#FindYourOwnFinishLine – Guest Blog by Nicole Berglund

In a year marked by COVID related cancellations and generally uncertainty, we’re encouraging our athletes to #FindYourOwnFinishLine.  Texas athlete and ultra marathoner Nicole Berglund has approached that mantra with gusto attempting an 80 mile journey on foot from Katy, Texas to the Gulf Coast.  Here’s the story in her own words.  

2019 was my year. I spent 2 years training for The Last Annual Vol State 500K road race. A 314 mile solo and self supported race that touched 5 states, the majority of it across Tennessee. I finished in 8 days 5 hours 9 minutes and 15 seconds. The coach who trained me for this race was specific to this type of running, Journey Running, which is where the athlete runs and walks self supported with usually just a credit card and a phone and a bottle and enjoys this beautiful world by foot. Think: Transcontinental Runners. My last coach crossed the USA by foot in 2016. I fell in love with Journey Running even before I had even registered for Vol State. I had created my own 80 mile journey run from Katy Tx, leaving my apartment by foot and 2 days later arriving at the Gulf Of Mexico. Day 1 is always 50 miles. Then you sleep a few hours in a hotel and wake up and finish the last 32 miles and the whole way you walk and run and walk some more white stopping to eat and drink along the way as you find it. As a journey runner you have to be able to problem solve on the fly, remain calm in the face of uncertainty and never forget attitude is everything “If you can’t see the sunshine, be the sunshine” I didn’t realize how much the skills I had learned over the last two years would prepare me for what happened next.

I’m pretty sure none of us were ready for what 2020 had to offer. I know I didn’t have “World shut down by Virus and all your dream races are canceled” in my Training Peaks. I had decided that I wanted 2020 to be an epic year of PR’s so I parted ways with my coach. I had heard about this group of crazy people called Sonic Endurance. They were all fast and did really awesome stuff and hung out together here in TX. SIGN ME UP! The last 2 years I was mostly running and training solo which I don’t mind but I wanted a team to back me up and I wanted friends to cheer along the way. So Jen decided she would coach me (yay) and I loaded up my year with some dream races. First was Mt Hood 50K in July. I have always wanted to do this race. It’s got elevation which I never attempted and I said this is my year. I registered and got in. The race sells out in about 30 minutes. My TP was full of parking garage repeats and speed work. Things were going GREAT until they weren’t anymore. I got word that the race was canceled.

Everybody has a plan until they get punched in the mouth. Mike Tyson.

Just like traveling 314 mile by foot, everyone has a plan until they get punched in the mouth. You can plan all you want but it’s how you respond and react when things change, it’s how you problem solve on the fly and keep your emotions in check which determines the outcome. When you are running for 8 days you are allowed to have mental breakdowns and sit on a guard rail and cry as long as in a few minutes you get up, get to the next store, buy something to eat and drink and keep going. The first thing I did was I donated my race registration back to the RD. My registration money was already spent and I was fortunate to be able to donate it back without any loss to me.  Next up was to register for a few virtul races and change my goals. My hilly 50K now changed to a paper flat 50K PR attempt. And I did with the help of Coach Jen and teammate Johan and my best running partner and friend Kristen as well as the other people who were out on the path that day cheering and running on their own. That day wasn’t possible without all them.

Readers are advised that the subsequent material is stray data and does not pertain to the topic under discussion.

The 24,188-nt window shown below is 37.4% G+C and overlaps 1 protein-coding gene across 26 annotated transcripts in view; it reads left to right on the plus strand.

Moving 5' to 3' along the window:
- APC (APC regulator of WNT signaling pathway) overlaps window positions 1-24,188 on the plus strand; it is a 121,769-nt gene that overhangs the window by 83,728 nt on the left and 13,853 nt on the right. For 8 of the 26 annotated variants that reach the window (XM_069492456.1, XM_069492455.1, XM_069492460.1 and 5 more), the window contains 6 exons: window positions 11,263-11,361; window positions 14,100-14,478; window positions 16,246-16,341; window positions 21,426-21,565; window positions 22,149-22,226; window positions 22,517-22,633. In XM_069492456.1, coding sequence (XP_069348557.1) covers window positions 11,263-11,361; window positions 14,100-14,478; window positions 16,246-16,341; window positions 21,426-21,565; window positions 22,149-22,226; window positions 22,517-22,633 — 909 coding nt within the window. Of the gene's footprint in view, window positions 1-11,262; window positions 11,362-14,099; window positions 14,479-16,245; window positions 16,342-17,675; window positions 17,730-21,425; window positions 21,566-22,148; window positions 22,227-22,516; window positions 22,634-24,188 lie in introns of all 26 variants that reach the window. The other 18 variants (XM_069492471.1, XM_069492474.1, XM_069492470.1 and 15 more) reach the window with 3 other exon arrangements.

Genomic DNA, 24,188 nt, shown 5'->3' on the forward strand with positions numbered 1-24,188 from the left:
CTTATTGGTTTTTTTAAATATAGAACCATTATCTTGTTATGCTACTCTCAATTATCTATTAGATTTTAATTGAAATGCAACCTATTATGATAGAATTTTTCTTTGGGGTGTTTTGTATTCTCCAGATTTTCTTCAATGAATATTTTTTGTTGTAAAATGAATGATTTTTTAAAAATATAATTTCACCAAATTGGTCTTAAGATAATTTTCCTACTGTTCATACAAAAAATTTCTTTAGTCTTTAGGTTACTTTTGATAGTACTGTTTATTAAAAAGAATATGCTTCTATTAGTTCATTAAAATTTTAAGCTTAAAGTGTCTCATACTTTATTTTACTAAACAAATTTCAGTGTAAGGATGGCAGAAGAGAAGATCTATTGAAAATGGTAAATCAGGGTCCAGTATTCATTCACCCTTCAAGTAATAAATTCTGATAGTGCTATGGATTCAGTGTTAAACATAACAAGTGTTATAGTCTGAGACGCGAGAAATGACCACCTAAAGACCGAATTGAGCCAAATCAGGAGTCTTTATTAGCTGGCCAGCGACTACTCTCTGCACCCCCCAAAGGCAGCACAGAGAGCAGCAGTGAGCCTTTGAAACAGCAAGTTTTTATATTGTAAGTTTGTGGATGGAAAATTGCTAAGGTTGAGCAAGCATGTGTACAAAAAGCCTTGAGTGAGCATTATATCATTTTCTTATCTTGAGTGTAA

I continued to fill my calendar with other virtual races and runs to keep myself busy and motivated. The Great Virtual Race Across Tennessee which is 1000 KM or longer if you choose ending on August 31st. I love this race! Every day there are thousands of runners logging miles and your current positing can swing up and down drastically. The desire to log miles and not take a zero day is very strong and can really make your coach’s head spin when you start logging your dedicated longer dog walks which really aren’t walks anymore but extra workouts in TP. (sorry) The current field is made up of 20 thousand other runners from all over the world. I am on a team called Team Nicole which is 10 Nicole’s all competing against other teams like Team Jennifer and Team Jenna. I have become friends with 3 other Nicole’s and we are all having a great time cheering each other one every day as we log our miles and deal with changes in our work and life schedules during Corona. I never would have met them if it weren’t for this virtual race.